Practice Guidelines

Treatment of Chronic Obstructive Pulmonary Disease Exacerbations: Guidelines from the American Academy of Family Physicians


Am Fam Physician. 2021 Jul ;104(1):100-101.

See the full clinical practice guideline from the AAFP: Pharmacologic Management of COPD Exacerbations: A Clinical Practice Guideline from the AAFP

Author disclosure: No relevant financial affiliations.

Key Points for Practice

• Systemic corticosteroids prevent clinical failure in COPD exacerbations. Treatment for 10 days or longer increases adverse effects and may not be more effective than treatment for three to five days.

• Antibiotics for seven days increase clinical cure in COPD exacerbations with an NNT of 7.

• Magnesium, theophyllines, and mucolytics do not improve outcomes in COPD exacerbations, and bronchodilators had no benefit in limited studies.

From the AFP Editors

Approximately 15 million Americans are affected by chronic obstructive pulmonary disease (COPD), with airflow limitations, cough, and shortness of breath. Chronic respiratory diseases, including COPD, are the fourth leading cause of death in the United States. Acute exacerbations of COPD increase mortality and hospital admissions while reducing lung function and quality of life. Despite this risk, evidence is limited for treating exacerbations. The American Academy of Family Physicians (AAFP) has published guidelines for treating acute exacerbations of COPD based on a systematic review.


In acute exacerbations, systemic corticosteroids reduce exacerbations with a number needed to treat (NNT) of 3 to prevent clinical failure. Clinical failure is defined as the lack of significant clinical improvement or the need for additional therapy. This is based on only two randomized controlled trials with 286 patients, yet there were no clinical failures in the corticosteroid group of either study. The evidence is low quality due to the high risk of bias and imprecision in both studies. Adverse events are not significantly increased with corticosteroid therapy. Treatment for 10 to 14 days may not provide greater benefit over treatment for three to five days. A large retrospective study of more than 10,000 patients demonstrated small increases in hospitalization for pneumonia and mortality with longer corticosteroid courses.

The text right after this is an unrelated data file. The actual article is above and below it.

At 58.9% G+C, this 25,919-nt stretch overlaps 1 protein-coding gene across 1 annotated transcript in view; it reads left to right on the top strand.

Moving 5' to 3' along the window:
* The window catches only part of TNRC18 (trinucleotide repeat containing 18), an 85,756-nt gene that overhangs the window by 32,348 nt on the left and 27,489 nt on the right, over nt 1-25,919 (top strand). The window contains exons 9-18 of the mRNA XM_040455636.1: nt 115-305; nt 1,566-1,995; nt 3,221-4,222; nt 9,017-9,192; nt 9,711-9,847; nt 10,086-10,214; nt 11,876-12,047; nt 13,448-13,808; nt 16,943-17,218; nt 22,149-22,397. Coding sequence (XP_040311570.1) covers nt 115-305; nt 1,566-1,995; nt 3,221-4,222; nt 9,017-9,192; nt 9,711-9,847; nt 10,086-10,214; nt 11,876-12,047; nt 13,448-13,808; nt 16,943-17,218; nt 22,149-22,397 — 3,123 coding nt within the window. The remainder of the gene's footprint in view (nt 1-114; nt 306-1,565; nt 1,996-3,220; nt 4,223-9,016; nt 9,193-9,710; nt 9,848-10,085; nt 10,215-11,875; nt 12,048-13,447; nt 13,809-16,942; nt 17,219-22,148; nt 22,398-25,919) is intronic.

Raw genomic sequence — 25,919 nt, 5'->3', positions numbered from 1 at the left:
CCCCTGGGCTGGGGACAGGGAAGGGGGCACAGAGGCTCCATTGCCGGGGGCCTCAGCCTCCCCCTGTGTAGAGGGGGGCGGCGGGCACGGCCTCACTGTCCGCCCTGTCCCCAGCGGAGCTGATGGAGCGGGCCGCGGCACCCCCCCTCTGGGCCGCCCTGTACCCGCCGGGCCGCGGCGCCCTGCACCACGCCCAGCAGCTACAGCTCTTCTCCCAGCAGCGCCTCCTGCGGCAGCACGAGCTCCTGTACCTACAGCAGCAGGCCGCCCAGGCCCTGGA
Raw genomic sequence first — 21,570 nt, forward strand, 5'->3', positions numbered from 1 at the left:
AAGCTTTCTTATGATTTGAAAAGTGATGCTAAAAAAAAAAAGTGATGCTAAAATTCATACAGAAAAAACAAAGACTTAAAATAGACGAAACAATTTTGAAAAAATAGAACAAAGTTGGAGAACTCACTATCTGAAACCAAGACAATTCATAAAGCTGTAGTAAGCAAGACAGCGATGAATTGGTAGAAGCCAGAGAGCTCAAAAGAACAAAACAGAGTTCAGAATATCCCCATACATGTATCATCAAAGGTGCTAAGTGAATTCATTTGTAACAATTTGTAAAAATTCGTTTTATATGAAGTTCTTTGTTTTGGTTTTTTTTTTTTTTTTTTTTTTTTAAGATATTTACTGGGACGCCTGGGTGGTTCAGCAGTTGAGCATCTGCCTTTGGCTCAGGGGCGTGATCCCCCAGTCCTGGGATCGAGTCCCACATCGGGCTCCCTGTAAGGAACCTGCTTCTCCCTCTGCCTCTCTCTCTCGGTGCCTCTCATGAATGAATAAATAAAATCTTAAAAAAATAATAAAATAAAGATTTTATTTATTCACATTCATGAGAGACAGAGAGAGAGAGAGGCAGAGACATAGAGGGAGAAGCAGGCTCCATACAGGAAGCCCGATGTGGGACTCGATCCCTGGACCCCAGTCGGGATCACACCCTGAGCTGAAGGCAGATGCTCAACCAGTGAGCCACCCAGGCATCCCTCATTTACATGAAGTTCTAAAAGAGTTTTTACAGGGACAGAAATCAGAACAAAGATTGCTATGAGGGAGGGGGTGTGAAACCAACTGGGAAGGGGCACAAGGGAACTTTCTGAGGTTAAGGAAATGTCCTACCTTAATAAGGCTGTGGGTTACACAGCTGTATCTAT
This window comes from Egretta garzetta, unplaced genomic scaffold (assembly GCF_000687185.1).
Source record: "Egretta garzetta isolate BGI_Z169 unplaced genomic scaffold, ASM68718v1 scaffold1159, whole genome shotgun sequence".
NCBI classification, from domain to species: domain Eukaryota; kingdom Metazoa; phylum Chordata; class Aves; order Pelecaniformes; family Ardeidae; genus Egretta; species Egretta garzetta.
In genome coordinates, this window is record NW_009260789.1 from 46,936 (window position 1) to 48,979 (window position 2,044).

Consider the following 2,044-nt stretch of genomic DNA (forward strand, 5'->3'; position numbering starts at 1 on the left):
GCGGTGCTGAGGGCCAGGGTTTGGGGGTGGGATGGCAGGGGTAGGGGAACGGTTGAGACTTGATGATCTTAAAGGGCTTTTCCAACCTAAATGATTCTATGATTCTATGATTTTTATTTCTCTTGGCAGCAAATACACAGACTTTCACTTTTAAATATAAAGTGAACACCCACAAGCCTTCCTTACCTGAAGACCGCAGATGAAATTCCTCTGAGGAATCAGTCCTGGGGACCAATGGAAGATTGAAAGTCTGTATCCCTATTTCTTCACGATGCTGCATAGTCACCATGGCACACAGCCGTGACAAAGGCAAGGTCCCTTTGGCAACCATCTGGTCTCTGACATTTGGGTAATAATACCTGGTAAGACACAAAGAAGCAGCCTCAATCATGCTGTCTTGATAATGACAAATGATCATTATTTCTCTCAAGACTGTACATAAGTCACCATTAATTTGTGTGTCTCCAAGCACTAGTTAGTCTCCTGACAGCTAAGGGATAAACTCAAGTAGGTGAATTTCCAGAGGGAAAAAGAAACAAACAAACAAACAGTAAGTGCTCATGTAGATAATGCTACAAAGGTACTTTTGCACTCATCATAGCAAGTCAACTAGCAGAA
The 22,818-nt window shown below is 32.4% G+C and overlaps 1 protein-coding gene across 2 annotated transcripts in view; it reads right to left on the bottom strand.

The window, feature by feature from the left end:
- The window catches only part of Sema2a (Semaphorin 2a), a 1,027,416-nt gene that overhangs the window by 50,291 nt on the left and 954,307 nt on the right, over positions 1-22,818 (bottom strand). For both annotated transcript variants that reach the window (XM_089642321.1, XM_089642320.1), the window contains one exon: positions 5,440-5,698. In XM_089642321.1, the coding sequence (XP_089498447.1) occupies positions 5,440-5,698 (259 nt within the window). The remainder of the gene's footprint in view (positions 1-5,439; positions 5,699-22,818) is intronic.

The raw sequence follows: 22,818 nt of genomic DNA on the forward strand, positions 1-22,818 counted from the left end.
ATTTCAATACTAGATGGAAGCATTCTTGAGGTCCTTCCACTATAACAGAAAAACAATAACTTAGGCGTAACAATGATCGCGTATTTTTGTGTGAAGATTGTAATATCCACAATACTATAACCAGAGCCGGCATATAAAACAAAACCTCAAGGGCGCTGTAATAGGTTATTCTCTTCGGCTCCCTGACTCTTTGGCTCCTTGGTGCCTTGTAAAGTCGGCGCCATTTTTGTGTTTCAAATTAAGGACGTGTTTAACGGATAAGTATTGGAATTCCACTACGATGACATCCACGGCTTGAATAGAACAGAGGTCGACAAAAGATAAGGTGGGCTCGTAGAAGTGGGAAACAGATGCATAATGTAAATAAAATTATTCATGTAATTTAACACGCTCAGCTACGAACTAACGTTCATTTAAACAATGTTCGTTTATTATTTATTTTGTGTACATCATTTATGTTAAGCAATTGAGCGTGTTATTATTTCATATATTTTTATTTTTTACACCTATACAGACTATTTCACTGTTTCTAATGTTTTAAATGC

Antibiotic Therapy

Antibiotic therapy also improves outcomes in acute

Author disclosure: No relevant financial affiliations.

This series is coordinated by Michael J. Arnold, MD, contributing editor.

A collection of Practice Guidelines published in AFP is available at



Copyright © 2021 by the American Academy of Family Physicians.
This content is owned by the AAFP. A person viewing it online may make one printout of the material and may use that printout only for his or her personal, non-commercial reference. This material may not otherwise be downloaded, copied, printed, stored, transmitted or reproduced in any medium, whether now known or later invented, except as authorized in writing by the AAFP. Contact for copyright questions and/or permission requests.

Want to use this article elsewhere? Get Permissions

CME Quiz

More in Pubmed


Jan 2022

Access the latest issue of American Family Physician

Read the Issue

Email Alerts

Don't miss a single issue. Sign up for the free AFP email table of contents.

Sign Up Now

Navigate this Article